In Birmingham, Mrs May will get her first proper taste of what it is to employ Boris Johnson. The Foreign Secretary is a master of mischief at conference and never fails to annoy his leader with off-piste comments and unscheduled interventions. Hes been doing it for a decade and if Mrs Mays handlers can keep him in check I, for one, will be full of admiration.
B ut with a new look cabinet that contains a number of those for whom the Brexit result was proof that they did, after all, know best, the baby-sitting of Boris is just one personnel battle No10 must win. An easy-to-predict game for the media will be to ask each member of the cabinet to define exactly what they mean by hard and soft Brexit. I suspect therell be a range of different answers given to what is a basic but somewhat fundamental question.
Pinning the cabinet down to a rigid line to take on this simple question will be a tricky but entirely necessary exercise. But Mrs May must also showcase her team and give them some freedom to demonstrate, for the first time in a number of cases, that they have worthwhile ideas to contribute and that they can work together as an effective team. This is even more important given the backdrop of chatter that suggests the party is now controlled by a small cabal of special advisers led by her chiefs-of- staff Nick Timothy and Fiona Hill.
Timothy, in particular, has been accused of forcing through his own political agenda. I worked with them both and this theory, I would suggest, is well wide of the mark. The final decision on Hinkley Point demonstrates that his alleged puppet-like control of our PM is overstated.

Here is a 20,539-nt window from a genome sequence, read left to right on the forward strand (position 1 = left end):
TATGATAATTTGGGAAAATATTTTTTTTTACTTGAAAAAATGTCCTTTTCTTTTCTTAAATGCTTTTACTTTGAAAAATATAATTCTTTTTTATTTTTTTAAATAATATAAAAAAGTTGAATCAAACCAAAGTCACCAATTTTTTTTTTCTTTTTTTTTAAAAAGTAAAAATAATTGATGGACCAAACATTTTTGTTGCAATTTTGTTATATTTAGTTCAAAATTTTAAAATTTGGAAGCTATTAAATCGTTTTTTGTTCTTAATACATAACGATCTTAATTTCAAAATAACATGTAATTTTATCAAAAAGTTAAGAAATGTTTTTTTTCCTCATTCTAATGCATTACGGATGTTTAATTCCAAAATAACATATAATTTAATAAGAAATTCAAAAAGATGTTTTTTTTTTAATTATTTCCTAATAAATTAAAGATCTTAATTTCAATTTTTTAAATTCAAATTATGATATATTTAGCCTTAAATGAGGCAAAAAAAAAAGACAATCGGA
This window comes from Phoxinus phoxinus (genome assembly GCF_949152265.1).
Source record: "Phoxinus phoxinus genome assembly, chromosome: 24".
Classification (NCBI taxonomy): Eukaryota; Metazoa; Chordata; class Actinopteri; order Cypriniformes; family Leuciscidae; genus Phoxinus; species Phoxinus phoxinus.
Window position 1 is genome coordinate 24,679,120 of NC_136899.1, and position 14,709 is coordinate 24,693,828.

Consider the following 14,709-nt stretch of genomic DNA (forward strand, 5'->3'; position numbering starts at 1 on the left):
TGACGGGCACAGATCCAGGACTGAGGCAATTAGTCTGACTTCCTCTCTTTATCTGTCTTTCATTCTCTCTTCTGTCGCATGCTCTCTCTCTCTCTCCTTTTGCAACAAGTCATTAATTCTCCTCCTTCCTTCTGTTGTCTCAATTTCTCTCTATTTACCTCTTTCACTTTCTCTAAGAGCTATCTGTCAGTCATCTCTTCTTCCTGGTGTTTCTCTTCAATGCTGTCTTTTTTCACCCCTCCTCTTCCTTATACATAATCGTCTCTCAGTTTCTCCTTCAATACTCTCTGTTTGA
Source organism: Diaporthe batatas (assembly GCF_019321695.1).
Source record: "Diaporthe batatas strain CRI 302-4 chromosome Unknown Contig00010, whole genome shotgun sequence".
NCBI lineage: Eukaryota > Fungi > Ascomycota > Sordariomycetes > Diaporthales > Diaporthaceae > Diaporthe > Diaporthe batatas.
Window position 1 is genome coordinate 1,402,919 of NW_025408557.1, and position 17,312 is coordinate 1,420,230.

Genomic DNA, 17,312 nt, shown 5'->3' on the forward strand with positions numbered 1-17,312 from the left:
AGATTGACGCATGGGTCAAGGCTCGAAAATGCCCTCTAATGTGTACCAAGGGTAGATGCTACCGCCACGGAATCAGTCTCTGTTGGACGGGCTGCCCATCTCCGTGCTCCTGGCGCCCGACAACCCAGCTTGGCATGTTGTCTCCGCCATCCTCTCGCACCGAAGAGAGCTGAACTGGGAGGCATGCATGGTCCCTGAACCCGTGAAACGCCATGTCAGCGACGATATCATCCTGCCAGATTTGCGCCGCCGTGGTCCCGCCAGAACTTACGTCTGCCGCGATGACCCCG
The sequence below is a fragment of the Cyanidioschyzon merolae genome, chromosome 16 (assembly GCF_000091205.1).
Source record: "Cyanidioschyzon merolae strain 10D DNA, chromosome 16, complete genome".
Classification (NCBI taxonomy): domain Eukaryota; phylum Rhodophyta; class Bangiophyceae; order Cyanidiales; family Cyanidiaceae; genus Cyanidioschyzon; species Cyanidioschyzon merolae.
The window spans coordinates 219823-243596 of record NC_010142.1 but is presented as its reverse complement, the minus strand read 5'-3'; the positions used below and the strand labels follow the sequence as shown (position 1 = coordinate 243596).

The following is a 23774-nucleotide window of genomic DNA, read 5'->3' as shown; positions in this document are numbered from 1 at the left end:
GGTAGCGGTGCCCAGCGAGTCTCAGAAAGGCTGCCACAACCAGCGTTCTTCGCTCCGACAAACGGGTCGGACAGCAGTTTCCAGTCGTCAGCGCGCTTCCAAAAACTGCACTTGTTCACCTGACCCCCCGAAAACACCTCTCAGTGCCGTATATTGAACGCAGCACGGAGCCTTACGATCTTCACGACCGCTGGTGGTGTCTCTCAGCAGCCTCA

Instead, the pair deserve credit for having done such a swift and professional job in getting Mrs Mays show on the road. J ust 14 weeks ago neither had the first clue that they were bound for No10 and they have risen to the biggest challenge of their professional lives with admirable grit. They deserve the thanks of their party and not the back-biting sarcasm thats too often directed at special advisers.
The creeping narrative of their influence over policy is a symptom of Mrs Mays laudable but flawed communications strategy to date. A strategy that is more Stuka than submarine. Drop the bomb and then disappear from view has, so far, been the broad approach.
I always admired Mrs Mays inclination to keep her distance from the media when we worked together. Unfortunately the role of a modern PM means that she must engage and explain her thinking a little more often than she might like. Im in no doubt that her team know the honeymoon is coming to an end and that the hard slog of their marriage to the media is about to begin.
I would expect to see them use conference to help us get to know Mrs May and her vision for our country a little better. Since they last came together in Manchester 12 months ago the Conservative party has learnt that British politics can change and change swiftly. Labour is a ship holed below the water line, with a captain who, despite his total lack of navigational nous, continues to fight off mutiny.
With no enemy to fire at, Mrs May must make sure the Conservative Party does not now turn the cannons on itself. Telegraph Media Group Limited 2019 Need help? Visit our adblocking instructions page.